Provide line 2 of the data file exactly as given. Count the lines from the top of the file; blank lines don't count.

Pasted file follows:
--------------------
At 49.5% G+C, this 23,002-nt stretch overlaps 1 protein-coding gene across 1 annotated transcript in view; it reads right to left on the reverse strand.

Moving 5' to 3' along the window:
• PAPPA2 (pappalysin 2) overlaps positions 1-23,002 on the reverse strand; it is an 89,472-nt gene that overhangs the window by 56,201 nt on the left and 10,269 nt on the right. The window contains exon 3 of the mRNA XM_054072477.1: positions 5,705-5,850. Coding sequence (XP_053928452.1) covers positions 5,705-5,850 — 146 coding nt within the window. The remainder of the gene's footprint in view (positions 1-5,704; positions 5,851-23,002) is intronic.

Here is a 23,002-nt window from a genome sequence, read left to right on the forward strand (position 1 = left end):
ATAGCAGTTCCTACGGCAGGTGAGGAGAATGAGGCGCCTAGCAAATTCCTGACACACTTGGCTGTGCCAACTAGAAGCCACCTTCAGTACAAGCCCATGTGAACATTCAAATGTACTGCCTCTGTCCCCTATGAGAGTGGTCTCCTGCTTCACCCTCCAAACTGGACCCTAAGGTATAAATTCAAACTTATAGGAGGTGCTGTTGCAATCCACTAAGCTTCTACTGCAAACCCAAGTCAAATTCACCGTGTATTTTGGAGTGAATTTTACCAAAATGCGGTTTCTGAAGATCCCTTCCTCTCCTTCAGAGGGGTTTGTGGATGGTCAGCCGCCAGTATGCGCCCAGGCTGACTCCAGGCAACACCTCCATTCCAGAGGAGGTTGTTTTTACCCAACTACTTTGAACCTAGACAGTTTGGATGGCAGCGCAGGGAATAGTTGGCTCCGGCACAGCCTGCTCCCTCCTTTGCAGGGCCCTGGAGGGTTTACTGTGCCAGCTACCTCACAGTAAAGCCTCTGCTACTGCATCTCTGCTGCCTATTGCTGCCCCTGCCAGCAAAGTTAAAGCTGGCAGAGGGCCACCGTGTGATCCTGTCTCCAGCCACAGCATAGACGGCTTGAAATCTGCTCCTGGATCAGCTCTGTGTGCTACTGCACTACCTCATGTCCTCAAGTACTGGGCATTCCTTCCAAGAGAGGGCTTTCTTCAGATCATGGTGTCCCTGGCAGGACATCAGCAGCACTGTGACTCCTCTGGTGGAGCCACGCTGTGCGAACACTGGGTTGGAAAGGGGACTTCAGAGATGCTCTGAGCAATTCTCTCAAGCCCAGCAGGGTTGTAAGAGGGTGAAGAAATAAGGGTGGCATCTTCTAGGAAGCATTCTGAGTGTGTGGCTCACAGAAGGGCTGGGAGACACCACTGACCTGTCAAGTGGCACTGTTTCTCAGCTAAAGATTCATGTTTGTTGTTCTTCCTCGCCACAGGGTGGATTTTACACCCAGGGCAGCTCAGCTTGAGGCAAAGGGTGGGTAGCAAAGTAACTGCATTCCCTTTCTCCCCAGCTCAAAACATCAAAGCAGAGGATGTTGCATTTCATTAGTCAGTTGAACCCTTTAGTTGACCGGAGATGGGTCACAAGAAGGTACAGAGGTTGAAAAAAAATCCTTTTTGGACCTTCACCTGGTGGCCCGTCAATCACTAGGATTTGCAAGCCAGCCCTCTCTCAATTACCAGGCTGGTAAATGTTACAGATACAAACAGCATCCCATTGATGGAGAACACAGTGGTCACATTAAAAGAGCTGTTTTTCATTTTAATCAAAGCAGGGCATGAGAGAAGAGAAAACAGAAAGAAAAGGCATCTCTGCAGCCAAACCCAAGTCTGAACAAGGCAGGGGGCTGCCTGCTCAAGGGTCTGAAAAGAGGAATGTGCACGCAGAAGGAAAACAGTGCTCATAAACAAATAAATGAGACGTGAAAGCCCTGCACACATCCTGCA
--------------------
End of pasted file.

Moving 5' to 3' along the window: